The AWS DeepRacer League Virtual Circuit is Now Open – Train Your Model Today!

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AWS DeepRacer is a 1/18th scale four-wheel drive car with a considerable amount of onboard hardware and software. Starting at re:Invent 2018 and continuing with the AWS Global Summits, you have the opportunity to get hands-on experience with a DeepRacer. At these events, you can train a model using reinforcement learning, and then race it around a track. The fastest racers and their laptimes for each summit are shown on our leaderboards.

New DeepRacer League Virtual Circuit
Today we are launching the AWS DeepRacer League Virtual Circuit. You can build, train, and evaluate your reinforcement learning models online and compete online for some amazing prizes, all from the comfort of the DeepRacer Console!

We’ll add a new track each month, taking inspiration from famous race tracks around the globe, so that you can refine your models and broaden your skill set. The top entrant in the leaderboard each month will win an expenses-paid package to AWS re:Invent 2019, where they will take part in the League Knockout Rounds, with a chance to win the Championship Cup!

New DeepRacer Console
We are making the DeepRacer Console available today in the US East (N. Virginia) Region. You can use it to build and train your DeepRacer models and to compete in the Virtual Circuit, while gaining practical, hands-on experience with Reinforcement Learning. Following the steps in the DeepRacer Lab that is used at the hands-on DeepRacer workshops, I open the console and click Get started:

The console provides me with an overview of the model training process, and then asks to create the AWS resources needed to train and evaluate my models. I review the info and click Create resources to proceed:

The resources are created in minutes (I can click Learn RL to learn more about reinforcement learning while this is happening). I click Create model to move ahead:

I enter a name and a description for for my model:

Then I pick a track (more tracks will appear throughout the duration of the Virtual League):

Now I define the Action space for my model. This is a set of discrete actions that my model can perform. Choosing values that increase the number of options will generally enhance the quality of my model, at the cost of additional training time:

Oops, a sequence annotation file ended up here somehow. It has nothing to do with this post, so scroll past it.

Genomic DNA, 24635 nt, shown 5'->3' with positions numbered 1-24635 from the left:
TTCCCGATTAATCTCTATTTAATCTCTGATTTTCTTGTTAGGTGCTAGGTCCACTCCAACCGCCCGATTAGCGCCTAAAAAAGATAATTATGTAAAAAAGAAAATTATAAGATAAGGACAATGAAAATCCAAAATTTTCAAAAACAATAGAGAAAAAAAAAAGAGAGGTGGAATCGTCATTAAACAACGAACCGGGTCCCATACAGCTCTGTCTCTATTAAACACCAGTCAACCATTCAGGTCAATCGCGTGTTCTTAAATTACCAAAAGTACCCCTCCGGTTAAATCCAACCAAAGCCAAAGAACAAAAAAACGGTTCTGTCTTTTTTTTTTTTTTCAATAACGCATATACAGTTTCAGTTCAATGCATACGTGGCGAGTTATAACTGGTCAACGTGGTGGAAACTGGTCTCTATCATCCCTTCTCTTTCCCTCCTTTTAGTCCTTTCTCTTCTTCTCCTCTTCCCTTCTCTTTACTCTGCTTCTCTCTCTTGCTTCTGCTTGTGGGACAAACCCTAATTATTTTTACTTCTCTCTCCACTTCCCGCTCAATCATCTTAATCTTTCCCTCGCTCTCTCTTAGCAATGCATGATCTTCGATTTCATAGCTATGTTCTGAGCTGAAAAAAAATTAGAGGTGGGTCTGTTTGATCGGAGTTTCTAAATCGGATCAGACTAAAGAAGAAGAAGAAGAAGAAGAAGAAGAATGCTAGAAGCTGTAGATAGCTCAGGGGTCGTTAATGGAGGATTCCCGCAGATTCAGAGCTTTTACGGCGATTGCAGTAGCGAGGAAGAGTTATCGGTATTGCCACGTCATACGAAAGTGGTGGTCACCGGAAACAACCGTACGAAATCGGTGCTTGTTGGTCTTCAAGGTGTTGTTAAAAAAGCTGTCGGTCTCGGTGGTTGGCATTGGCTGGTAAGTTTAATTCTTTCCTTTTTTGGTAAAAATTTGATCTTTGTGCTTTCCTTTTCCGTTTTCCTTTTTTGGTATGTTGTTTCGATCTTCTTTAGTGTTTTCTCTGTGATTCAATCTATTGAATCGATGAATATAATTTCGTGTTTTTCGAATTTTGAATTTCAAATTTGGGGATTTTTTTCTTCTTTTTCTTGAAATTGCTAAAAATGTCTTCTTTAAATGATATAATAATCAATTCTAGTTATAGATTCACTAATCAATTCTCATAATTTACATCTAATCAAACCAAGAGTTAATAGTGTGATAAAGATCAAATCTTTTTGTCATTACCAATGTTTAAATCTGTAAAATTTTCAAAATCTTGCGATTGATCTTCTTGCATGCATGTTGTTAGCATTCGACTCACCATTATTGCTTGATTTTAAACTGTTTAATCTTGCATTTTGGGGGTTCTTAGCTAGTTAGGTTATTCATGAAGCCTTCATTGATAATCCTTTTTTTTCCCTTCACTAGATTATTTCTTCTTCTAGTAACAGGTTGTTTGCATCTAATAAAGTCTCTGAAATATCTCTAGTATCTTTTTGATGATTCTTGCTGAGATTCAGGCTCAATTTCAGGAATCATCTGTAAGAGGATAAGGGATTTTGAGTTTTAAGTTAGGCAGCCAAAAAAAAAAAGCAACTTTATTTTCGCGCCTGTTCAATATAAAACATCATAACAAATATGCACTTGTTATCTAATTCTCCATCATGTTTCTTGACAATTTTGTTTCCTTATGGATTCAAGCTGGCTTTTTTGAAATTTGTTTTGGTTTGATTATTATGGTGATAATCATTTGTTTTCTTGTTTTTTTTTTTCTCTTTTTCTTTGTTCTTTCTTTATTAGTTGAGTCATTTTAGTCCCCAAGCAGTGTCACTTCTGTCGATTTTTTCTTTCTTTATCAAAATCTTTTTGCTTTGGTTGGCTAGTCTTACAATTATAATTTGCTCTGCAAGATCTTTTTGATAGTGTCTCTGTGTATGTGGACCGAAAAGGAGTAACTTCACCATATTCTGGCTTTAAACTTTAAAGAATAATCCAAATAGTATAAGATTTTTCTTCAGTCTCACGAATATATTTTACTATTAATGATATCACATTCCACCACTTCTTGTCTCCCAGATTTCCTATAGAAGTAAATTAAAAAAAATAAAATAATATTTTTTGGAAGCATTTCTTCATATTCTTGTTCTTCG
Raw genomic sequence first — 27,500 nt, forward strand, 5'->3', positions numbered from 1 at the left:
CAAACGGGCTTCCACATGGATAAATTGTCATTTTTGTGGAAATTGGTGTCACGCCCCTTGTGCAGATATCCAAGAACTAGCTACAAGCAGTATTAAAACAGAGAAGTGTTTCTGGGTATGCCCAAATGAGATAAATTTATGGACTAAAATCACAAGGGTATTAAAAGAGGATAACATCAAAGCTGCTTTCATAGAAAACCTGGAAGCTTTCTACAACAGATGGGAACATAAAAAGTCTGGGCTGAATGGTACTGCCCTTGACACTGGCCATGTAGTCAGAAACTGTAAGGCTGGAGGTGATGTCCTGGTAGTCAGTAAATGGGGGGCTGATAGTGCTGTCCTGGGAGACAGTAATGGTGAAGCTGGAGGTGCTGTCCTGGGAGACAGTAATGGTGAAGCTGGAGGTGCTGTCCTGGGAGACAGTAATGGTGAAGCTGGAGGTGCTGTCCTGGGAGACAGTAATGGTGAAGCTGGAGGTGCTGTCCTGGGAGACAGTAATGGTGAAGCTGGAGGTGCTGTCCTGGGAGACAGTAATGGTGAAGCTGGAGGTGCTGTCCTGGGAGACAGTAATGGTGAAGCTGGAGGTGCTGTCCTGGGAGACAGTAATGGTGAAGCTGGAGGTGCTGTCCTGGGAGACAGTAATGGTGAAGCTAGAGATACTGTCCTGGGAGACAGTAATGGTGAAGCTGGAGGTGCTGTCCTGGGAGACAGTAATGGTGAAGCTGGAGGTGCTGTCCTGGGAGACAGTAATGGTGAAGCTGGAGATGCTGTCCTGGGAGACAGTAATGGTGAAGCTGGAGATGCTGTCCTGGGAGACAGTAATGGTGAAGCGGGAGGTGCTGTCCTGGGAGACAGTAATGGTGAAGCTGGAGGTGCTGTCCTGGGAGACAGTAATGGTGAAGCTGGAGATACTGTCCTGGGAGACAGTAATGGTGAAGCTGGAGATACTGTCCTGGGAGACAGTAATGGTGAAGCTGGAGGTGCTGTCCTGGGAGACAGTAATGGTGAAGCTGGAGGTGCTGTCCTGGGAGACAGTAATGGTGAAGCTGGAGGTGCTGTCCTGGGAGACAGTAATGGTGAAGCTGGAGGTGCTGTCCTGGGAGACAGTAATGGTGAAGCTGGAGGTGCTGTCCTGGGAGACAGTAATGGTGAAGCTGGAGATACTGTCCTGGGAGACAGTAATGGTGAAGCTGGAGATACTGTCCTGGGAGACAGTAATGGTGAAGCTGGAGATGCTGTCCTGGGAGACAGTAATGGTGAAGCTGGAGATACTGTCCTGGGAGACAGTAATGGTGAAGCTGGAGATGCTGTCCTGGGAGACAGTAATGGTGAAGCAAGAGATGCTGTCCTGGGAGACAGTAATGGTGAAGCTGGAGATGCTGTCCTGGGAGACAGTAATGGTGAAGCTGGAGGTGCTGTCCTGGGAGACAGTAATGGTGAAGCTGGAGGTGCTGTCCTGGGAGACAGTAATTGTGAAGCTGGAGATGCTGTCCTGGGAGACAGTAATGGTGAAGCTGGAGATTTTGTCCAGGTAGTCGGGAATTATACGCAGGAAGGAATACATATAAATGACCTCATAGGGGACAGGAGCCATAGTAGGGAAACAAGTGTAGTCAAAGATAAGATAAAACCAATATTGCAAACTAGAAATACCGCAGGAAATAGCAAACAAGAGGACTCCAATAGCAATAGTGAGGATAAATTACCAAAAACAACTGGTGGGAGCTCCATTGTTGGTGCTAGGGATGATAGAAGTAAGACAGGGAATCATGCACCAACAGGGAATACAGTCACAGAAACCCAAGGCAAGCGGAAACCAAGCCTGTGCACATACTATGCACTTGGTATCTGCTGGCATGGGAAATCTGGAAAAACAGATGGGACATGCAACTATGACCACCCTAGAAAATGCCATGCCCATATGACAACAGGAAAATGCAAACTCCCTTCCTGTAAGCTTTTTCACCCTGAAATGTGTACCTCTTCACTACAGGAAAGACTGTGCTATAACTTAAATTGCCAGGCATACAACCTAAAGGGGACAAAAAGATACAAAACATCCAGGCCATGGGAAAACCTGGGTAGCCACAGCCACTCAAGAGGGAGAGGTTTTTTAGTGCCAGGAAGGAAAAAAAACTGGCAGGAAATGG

Next, I define the reward function for my model. This function evaluates the current state of the vehicle throughout the training process and returns a reward value to indicate how well the model is performing (higher rewards signify better performance). I can use one of three predefined models (available by clicking Reward function examples) as-is, customize them, or build one from scratch. I’ll use Prevent zig-zag, a sample reward function that penalizes zig-zap behavior, to get started:

The reward function is written in Python 3, and has access to parameters (track_width, distance_from_center, all_wheels_on_track, and many more) that describe the position and state of the car, and also provide information about the track.

I also control a set of hyperparameters that affect the overall training performance. Since I don’t understand any of these (just being honest here), I will accept all of the defaults:

To learn more about hyperparameters, read Systematically Tune Hyperparameters.

Finally, I specify a time limit for my training job, and click Start training. In general, simple models will converge in 90 to 120 minutes, but this is highly dependent on the maximum speed and the reward function.

The training job is initialized (this takes about 6 minutes), and I can track progress in the console:

The training job makes use of AWS RoboMaker so I can also monitor it from the RoboMaker Console. For example, I can open the Gazebo window, see my car, and watch the training process in real time:

One note of caution: changing the training environment (by directly manipulating Gazebo) will adversely affect the training run, most likely rendering it useless.

As the training progresses, the Reward graph will go up and to the right (as we often say at Amazon) if the car is learning how to stay on the track:

If the graph flattens out or declines precipitously and stays there, your reward function is not rewarding the desired behavior or some other setting is getting in the way. However, patience is a virtue, and there will be the occasional regression on the way to the top. After the training is complete, there’s a short pause while the new model is finalized and stored, and then it is time for me to evaluate my model by running it in a simulation. I click Start evaluation to do this:

I can evaluate the model on any of the available tracks. Using one track for training and a different one for evaluation is a good way to make sure that the model is general, and has not been overfit so that it works on just one track. However, using the same track for training and testing is a good way to get started, and that’s what I will do. I select the Oval Track and 3 trials, and click Start evaluation: